The Effects of Animacy in Categorical Inference in Preschoolers
Fri, March 21, 2014 • 12:00 PM - 1:00 PM • SEA Library, 4.244
Speaker: Lauretta Reeves, Department of Psychology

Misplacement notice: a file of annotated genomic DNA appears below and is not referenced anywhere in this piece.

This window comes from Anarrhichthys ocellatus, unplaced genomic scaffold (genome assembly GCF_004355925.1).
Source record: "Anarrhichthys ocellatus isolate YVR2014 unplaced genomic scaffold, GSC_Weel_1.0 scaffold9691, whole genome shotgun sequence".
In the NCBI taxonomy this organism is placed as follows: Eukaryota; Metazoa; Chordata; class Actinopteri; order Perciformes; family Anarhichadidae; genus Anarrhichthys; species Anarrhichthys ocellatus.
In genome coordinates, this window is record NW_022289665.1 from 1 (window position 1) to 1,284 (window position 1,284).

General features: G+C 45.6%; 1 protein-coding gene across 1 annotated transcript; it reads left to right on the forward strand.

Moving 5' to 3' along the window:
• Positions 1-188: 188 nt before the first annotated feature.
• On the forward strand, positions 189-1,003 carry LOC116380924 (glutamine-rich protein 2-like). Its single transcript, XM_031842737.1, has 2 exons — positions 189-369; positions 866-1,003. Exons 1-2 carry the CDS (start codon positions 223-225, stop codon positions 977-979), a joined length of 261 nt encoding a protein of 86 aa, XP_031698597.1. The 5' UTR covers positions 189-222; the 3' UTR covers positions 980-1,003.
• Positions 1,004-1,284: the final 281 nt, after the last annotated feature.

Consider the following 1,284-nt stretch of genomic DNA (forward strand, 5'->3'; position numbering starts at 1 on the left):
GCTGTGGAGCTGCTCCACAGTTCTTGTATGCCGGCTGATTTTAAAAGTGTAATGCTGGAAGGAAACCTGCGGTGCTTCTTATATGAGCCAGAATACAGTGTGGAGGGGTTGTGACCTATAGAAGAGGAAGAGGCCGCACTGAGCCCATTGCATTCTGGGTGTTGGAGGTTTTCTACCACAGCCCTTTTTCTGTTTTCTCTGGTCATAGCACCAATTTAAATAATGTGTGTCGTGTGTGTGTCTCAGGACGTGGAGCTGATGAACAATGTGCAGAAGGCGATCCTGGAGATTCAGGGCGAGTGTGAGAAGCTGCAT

The use of animacy in category representations has been long-documented in studies of both children and adults. For example, infants and toddlers have different expectations of animate vs. inanimate objects (Golinkoff, Harding, Carlson-Luden, & Sexton, 1984; Poulin-Dubois, LaPage, & Ferland, 1996), and make different linguistic assumptions about each (e.g., that mainly animate things take proper names, Hall, 1990, 1991, 1993). “Pseudoanimate” items, such as dolls and robots are a hybrid of animate and inanimate objects; while often made to resemble Living, animate things, their origins and material composition are more similar to that of Non-living, inanimate things. A series of experiments tested 3-5 year old children’s willingness to transfer internal, external, and behavioral traits from animate (or inanimate) to pseudoanimate exemplars, and vice versa. Results are analyzed based on the claims of psychological essentialism (Gelman, 2003) vs. a more “piecemeal” approach to concept acquisition and categorical inference (diSessa, 1988; Okita & Schwartz, 2006).